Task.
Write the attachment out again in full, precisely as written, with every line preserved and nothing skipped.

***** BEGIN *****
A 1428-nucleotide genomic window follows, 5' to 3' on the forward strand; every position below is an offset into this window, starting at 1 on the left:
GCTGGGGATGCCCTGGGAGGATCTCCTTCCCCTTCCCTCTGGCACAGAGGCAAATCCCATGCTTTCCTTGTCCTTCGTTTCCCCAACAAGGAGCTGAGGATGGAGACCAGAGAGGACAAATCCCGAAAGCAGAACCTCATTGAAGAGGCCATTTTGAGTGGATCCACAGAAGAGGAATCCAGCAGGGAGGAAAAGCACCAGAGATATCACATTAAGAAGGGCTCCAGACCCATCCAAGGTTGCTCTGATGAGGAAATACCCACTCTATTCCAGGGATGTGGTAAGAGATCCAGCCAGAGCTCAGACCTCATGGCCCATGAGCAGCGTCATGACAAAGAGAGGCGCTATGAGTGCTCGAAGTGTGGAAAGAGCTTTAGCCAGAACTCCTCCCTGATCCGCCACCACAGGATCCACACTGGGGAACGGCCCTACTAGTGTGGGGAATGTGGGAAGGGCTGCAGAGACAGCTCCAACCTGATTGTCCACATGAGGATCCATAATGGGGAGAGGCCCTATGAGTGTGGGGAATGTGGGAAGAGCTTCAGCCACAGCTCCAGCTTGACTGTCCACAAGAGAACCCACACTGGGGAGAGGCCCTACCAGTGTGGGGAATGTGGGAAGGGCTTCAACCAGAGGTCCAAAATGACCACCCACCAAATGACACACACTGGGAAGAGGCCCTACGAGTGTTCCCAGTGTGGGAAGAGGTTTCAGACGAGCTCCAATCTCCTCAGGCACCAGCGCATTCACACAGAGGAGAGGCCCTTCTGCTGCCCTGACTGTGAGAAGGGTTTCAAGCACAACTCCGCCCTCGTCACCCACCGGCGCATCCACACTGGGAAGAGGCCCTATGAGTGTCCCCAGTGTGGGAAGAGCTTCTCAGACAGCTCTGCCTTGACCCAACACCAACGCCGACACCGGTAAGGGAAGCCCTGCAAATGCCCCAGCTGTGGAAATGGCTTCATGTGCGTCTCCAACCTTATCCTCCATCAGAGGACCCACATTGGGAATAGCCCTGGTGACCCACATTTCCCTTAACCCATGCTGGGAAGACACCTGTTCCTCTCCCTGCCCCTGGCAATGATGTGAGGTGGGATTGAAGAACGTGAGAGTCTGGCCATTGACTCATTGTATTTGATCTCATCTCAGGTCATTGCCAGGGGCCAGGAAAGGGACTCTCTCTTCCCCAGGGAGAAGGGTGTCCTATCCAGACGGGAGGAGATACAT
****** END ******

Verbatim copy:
A 1428-nucleotide genomic window follows, 5' to 3' on the forward strand; every position below is an offset into this window, starting at 1 on the left:
GCTGGGGATGCCCTGGGAGGATCTCCTTCCCCTTCCCTCTGGCACAGAGGCAAATCCCATGCTTTCCTTGTCCTTCGTTTCCCCAACAAGGAGCTGAGGATGGAGACCAGAGAGGACAAATCCCGAAAGCAGAACCTCATTGAAGAGGCCATTTTGAGTGGATCCACAGAAGAGGAATCCAGCAGGGAGGAAAAGCACCAGAGATATCACATTAAGAAGGGCTCCAGACCCATCCAAGGTTGCTCTGATGAGGAAATACCCACTCTATTCCAGGGATGTGGTAAGAGATCCAGCCAGAGCTCAGACCTCATGGCCCATGAGCAGCGTCATGACAAAGAGAGGCGCTATGAGTGCTCGAAGTGTGGAAAGAGCTTTAGCCAGAACTCCTCCCTGATCCGCCACCACAGGATCCACACTGGGGAACGGCCCTACTAGTGTGGGGAATGTGGGAAGGGCTGCAGAGACAGCTCCAACCTGATTGTCCACATGAGGATCCATAATGGGGAGAGGCCCTATGAGTGTGGGGAATGTGGGAAGAGCTTCAGCCACAGCTCCAGCTTGACTGTCCACAAGAGAACCCACACTGGGGAGAGGCCCTACCAGTGTGGGGAATGTGGGAAGGGCTTCAACCAGAGGTCCAAAATGACCACCCACCAAATGACACACACTGGGAAGAGGCCCTACGAGTGTTCCCAGTGTGGGAAGAGGTTTCAGACGAGCTCCAATCTCCTCAGGCACCAGCGCATTCACACAGAGGAGAGGCCCTTCTGCTGCCCTGACTGTGAGAAGGGTTTCAAGCACAACTCCGCCCTCGTCACCCACCGGCGCATCCACACTGGGAAGAGGCCCTATGAGTGTCCCCAGTGTGGGAAGAGCTTCTCAGACAGCTCTGCCTTGACCCAACACCAACGCCGACACCGGTAAGGGAAGCCCTGCAAATGCCCCAGCTGTGGAAATGGCTTCATGTGCGTCTCCAACCTTATCCTCCATCAGAGGACCCACATTGGGAATAGCCCTGGTGACCCACATTTCCCTTAACCCATGCTGGGAAGACACCTGTTCCTCTCCCTGCCCCTGGCAATGATGTGAGGTGGGATTGAAGAACGTGAGAGTCTGGCCATTGACTCATTGTATTTGATCTCATCTCAGGTCATTGCCAGGGGCCAGGAAAGGGACTCTCTCTTCCCCAGGGAGAAGGGTGTCCTATCCAGACGGGAGGAGATACAT